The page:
The pay arrangements for top executives are far too complicated. I have a very simple proposal: abandon almost everything but fixed cash salaries.
It would be a big change. The most recent report from Carol Bowie of Institutional Shareholder Services shows that in 2010 salary amounted to only 17 percent of total compensation for the top people at the biggest publicly held U.S. corporations. The proportion has plunged, from 50 percent in 1993, according to Martin Conyon, a professor of management at Wharton, who used slightly different data. The other four-fifths of the remuneration package is typically composed of bonuses, share grants, share options, pension contributions and perks.
The preference for complicated contingent pay arrangements is based on four mistakes: about psychology, bureaucracy, uncertainty and the stock market.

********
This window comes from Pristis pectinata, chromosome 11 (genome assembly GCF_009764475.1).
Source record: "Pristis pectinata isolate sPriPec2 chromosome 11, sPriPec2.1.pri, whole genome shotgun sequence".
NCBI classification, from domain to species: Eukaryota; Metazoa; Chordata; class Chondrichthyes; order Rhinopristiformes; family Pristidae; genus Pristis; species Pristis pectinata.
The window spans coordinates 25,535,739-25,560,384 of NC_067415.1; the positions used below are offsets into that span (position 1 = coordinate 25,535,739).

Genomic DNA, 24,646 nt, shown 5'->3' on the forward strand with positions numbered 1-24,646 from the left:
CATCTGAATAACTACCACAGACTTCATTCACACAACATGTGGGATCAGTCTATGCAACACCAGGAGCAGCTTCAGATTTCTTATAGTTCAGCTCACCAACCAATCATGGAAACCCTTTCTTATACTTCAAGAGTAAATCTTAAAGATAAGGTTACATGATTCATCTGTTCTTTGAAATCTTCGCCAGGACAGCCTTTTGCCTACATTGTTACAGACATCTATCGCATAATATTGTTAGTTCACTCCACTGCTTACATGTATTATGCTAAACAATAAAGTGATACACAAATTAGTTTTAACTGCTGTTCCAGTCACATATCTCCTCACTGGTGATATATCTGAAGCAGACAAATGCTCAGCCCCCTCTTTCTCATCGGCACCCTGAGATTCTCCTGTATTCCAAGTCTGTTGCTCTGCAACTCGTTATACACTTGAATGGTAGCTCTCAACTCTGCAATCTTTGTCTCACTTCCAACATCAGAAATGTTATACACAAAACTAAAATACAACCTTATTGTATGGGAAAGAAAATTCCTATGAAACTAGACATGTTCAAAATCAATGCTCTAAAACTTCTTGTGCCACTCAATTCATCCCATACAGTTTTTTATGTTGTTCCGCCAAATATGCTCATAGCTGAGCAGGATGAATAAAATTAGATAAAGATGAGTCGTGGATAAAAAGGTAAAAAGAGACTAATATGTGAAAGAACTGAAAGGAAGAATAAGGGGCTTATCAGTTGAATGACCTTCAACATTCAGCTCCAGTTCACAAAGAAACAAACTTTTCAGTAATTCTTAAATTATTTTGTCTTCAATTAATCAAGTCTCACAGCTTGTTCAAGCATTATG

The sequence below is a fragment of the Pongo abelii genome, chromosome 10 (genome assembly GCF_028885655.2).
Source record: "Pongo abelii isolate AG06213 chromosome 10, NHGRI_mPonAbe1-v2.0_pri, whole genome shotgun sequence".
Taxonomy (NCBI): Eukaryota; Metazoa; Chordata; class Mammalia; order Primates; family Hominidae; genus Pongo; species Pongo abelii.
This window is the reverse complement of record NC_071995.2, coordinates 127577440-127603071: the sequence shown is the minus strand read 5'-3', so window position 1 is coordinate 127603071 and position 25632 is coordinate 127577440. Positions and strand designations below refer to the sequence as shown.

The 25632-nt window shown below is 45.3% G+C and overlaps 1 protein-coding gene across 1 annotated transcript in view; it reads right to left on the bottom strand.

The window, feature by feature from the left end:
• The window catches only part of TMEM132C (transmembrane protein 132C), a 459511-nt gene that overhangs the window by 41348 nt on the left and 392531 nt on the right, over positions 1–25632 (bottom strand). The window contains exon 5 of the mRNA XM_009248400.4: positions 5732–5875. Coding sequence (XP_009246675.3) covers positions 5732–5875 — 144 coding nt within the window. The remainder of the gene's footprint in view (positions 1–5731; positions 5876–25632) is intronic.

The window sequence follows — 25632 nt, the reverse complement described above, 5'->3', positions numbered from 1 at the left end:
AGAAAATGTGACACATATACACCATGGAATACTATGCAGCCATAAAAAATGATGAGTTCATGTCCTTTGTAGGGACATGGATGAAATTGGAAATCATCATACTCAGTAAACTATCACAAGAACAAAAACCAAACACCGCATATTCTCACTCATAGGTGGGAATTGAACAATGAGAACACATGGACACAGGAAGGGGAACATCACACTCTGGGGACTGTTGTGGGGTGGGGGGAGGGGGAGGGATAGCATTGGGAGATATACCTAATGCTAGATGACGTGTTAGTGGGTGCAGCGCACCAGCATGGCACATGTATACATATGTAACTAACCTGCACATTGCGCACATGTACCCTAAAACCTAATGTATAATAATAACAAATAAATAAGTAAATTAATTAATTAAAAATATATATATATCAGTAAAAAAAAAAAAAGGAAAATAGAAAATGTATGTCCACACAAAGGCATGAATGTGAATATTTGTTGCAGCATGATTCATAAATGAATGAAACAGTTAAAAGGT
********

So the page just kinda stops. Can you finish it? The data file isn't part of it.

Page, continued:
Psychology. The prospect of a bonus may inspire lower-paid workers, but the panoply of variable and deferred payouts does not lead senior executives to work harder or better. Additional money cannot motivate much when the average cash salary is already around $1 million a year, three times more than the cut-off for inclusion in the top 1 percent of American incomes. On the contrary, any corporate leader who needs huge contingent rewards to concentrate the mind is in the wrong job. The desire to succeed and to beat the competition should provide ample motivation.
Bureaucracy. Top executives are not mostly paid to be bold and visionary. They are more like important cogs in a bureaucratic machine. The bosses’ tasks do not vary much from one year to the next. Like all other employees, they mostly follow well-established procedures in dealing with a series of fairly predictable issues – competition, technology, organisation, corporate transactions. Inconsistent pay is inappropriate for such consistent work. The prospect of huge contingent awards can tempt leaders to ignore helpful rules or even encourage them to run the machine recklessly.